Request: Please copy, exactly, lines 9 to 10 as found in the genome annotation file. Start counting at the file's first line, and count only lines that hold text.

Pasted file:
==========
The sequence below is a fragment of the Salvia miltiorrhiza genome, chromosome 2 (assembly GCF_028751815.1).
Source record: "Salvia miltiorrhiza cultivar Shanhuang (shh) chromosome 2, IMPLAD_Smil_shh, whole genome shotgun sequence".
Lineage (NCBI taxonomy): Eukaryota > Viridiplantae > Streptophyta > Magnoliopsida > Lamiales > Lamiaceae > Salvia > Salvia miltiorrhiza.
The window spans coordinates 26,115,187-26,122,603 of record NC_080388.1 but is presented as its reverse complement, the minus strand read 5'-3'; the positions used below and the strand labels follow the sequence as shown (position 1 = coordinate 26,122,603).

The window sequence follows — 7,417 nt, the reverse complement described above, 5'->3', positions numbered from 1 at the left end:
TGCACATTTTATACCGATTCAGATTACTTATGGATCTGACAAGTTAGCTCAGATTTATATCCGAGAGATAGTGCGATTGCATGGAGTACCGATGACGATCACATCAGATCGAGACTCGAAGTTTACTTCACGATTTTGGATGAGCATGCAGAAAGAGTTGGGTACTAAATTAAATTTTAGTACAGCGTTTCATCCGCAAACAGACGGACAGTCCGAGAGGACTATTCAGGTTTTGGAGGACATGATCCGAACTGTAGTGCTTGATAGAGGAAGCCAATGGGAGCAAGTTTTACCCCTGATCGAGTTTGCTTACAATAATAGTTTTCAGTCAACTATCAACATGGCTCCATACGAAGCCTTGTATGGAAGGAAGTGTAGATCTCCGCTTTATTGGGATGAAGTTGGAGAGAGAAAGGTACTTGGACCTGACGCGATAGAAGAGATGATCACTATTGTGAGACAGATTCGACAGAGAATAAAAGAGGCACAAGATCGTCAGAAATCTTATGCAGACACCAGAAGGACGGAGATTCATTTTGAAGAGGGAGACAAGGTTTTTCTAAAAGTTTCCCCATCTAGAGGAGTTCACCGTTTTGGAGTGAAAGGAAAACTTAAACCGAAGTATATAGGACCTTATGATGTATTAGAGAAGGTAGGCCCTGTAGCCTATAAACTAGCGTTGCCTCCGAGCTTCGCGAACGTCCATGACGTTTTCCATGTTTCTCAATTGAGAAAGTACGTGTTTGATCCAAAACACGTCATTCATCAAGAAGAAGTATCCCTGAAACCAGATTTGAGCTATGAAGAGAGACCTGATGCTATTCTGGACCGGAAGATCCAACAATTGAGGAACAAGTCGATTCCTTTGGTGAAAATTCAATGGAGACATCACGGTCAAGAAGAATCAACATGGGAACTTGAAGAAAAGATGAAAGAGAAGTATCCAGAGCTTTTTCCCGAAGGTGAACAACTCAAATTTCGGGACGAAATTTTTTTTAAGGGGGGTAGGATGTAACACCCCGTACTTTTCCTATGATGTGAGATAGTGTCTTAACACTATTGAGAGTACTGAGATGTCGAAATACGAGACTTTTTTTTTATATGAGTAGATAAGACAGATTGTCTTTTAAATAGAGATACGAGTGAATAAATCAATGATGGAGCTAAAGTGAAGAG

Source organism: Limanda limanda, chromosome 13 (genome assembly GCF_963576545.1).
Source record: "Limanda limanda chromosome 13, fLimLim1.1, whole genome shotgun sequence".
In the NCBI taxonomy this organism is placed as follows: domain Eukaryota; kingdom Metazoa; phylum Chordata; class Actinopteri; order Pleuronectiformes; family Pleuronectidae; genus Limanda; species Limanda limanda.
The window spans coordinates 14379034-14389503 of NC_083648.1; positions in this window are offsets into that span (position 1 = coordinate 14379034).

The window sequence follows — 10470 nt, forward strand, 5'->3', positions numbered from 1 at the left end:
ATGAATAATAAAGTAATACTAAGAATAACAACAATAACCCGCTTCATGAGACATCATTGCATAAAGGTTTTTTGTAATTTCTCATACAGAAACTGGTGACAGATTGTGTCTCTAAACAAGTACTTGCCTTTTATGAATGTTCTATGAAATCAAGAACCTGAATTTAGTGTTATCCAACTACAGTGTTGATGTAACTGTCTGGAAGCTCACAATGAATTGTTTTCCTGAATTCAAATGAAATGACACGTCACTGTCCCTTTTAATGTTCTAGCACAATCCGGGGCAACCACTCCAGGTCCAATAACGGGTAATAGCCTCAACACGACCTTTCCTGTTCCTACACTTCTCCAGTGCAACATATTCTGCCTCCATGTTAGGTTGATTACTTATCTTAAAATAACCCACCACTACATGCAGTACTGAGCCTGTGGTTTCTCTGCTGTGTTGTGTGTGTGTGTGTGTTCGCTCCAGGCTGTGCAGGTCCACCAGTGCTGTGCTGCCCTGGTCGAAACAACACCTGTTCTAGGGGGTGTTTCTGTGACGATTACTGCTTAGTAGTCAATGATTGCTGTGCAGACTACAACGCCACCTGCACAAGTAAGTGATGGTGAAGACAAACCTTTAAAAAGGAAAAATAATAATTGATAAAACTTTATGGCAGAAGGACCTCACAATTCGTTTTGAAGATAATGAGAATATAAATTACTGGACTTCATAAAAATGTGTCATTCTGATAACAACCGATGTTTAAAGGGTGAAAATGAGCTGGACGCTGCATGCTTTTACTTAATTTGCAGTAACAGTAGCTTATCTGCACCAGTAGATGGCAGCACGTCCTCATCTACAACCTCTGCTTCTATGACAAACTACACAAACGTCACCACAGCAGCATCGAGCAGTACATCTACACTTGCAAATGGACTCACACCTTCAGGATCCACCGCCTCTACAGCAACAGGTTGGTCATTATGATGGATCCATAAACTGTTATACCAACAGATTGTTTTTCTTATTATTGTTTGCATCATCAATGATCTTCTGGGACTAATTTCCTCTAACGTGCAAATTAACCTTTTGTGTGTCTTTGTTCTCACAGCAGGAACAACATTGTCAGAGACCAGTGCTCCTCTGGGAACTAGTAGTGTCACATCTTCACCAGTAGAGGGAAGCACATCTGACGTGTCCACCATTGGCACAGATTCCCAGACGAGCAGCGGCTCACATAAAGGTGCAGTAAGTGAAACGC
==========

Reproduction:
In the NCBI taxonomy this organism is placed as follows: domain Eukaryota; kingdom Metazoa; phylum Chordata; class Actinopteri; order Pleuronectiformes; family Pleuronectidae; genus Limanda; species Limanda limanda.
The window spans coordinates 14379034-14389503 of NC_083648.1; positions in this window are offsets into that span (position 1 = coordinate 14379034).